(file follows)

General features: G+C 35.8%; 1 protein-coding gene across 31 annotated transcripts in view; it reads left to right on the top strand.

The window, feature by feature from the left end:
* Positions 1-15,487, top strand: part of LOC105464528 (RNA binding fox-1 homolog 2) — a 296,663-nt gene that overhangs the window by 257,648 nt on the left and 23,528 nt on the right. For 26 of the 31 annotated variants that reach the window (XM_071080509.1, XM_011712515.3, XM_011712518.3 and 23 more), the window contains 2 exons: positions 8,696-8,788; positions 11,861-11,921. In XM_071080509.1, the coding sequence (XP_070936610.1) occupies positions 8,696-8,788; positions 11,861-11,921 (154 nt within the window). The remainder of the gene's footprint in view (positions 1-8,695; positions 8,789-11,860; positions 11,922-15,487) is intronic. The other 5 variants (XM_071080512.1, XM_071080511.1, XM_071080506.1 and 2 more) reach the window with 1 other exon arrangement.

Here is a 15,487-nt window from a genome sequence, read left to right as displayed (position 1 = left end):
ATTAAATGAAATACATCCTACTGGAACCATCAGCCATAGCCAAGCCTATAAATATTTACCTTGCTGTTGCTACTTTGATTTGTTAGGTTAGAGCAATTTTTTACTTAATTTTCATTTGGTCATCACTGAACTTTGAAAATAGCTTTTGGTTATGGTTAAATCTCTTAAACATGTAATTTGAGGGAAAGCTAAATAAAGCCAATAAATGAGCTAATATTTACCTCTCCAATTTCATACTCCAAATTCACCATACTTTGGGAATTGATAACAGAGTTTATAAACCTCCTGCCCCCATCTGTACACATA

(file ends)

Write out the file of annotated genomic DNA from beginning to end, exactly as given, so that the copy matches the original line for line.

General features: G+C 35.8%; 1 protein-coding gene across 31 annotated transcripts in view; it reads left to right on the top strand.

The window, feature by feature from the left end:
* Positions 1-15,487, top strand: part of LOC105464528 (RNA binding fox-1 homolog 2) — a 296,663-nt gene that overhangs the window by 257,648 nt on the left and 23,528 nt on the right. For 26 of the 31 annotated variants that reach the window (XM_071080509.1, XM_011712515.3, XM_011712518.3 and 23 more), the window contains 2 exons: positions 8,696-8,788; positions 11,861-11,921. In XM_071080509.1, the coding sequence (XP_070936610.1) occupies positions 8,696-8,788; positions 11,861-11,921 (154 nt within the window). The remainder of the gene's footprint in view (positions 1-8,695; positions 8,789-11,860; positions 11,922-15,487) is intronic. The other 5 variants (XM_071080512.1, XM_071080511.1, XM_071080506.1 and 2 more) reach the window with 1 other exon arrangement.

Here is a 15,487-nt window from a genome sequence, read left to right as displayed (position 1 = left end):
ATTAAATGAAATACATCCTACTGGAACCATCAGCCATAGCCAAGCCTATAAATATTTACCTTGCTGTTGCTACTTTGATTTGTTAGGTTAGAGCAATTTTTTACTTAATTTTCATTTGGTCATCACTGAACTTTGAAAATAGCTTTTGGTTATGGTTAAATCTCTTAAACATGTAATTTGAGGGAAAGCTAAATAAAGCCAATAAATGAGCTAATATTTACCTCTCCAATTTCATACTCCAAATTCACCATACTTTGGGAATTGATAACAGAGTTTATAAACCTCCTGCCCCCATCTGTACACATA